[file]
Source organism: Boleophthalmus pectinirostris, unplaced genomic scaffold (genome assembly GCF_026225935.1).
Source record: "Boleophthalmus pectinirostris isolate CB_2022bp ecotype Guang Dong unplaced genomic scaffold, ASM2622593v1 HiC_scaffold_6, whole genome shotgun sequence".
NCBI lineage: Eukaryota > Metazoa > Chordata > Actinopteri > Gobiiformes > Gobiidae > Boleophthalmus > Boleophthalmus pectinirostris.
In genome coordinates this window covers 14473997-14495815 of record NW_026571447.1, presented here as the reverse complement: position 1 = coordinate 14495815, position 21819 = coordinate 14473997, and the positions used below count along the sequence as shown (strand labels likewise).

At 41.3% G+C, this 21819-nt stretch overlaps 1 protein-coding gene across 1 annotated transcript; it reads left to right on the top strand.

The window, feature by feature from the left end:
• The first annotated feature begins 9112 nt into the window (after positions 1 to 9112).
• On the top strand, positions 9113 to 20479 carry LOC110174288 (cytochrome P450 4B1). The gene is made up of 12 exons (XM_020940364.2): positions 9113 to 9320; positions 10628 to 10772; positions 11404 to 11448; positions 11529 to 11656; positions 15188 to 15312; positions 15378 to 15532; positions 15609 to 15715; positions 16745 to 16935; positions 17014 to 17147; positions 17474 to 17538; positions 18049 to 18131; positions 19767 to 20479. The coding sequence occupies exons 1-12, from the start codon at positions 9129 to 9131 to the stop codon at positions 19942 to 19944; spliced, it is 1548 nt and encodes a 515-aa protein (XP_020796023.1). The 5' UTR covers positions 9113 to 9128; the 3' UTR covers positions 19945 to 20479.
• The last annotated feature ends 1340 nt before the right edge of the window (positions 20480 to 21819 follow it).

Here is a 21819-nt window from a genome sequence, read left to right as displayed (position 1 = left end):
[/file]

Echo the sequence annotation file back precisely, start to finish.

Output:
Source organism: Boleophthalmus pectinirostris, unplaced genomic scaffold (genome assembly GCF_026225935.1).
Source record: "Boleophthalmus pectinirostris isolate CB_2022bp ecotype Guang Dong unplaced genomic scaffold, ASM2622593v1 HiC_scaffold_6, whole genome shotgun sequence".
NCBI lineage: Eukaryota > Metazoa > Chordata > Actinopteri > Gobiiformes > Gobiidae > Boleophthalmus > Boleophthalmus pectinirostris.
In genome coordinates this window covers 14473997-14495815 of record NW_026571447.1, presented here as the reverse complement: position 1 = coordinate 14495815, position 21819 = coordinate 14473997, and the positions used below count along the sequence as shown (strand labels likewise).

At 41.3% G+C, this 21819-nt stretch overlaps 1 protein-coding gene across 1 annotated transcript; it reads left to right on the top strand.

The window, feature by feature from the left end:
• The first annotated feature begins 9112 nt into the window (after positions 1 to 9112).
• On the top strand, positions 9113 to 20479 carry LOC110174288 (cytochrome P450 4B1). The gene is made up of 12 exons (XM_020940364.2): positions 9113 to 9320; positions 10628 to 10772; positions 11404 to 11448; positions 11529 to 11656; positions 15188 to 15312; positions 15378 to 15532; positions 15609 to 15715; positions 16745 to 16935; positions 17014 to 17147; positions 17474 to 17538; positions 18049 to 18131; positions 19767 to 20479. The coding sequence occupies exons 1-12, from the start codon at positions 9129 to 9131 to the stop codon at positions 19942 to 19944; spliced, it is 1548 nt and encodes a 515-aa protein (XP_020796023.1). The 5' UTR covers positions 9113 to 9128; the 3' UTR covers positions 19945 to 20479.
• The last annotated feature ends 1340 nt before the right edge of the window (positions 20480 to 21819 follow it).

Here is a 21819-nt window from a genome sequence, read left to right as displayed (position 1 = left end):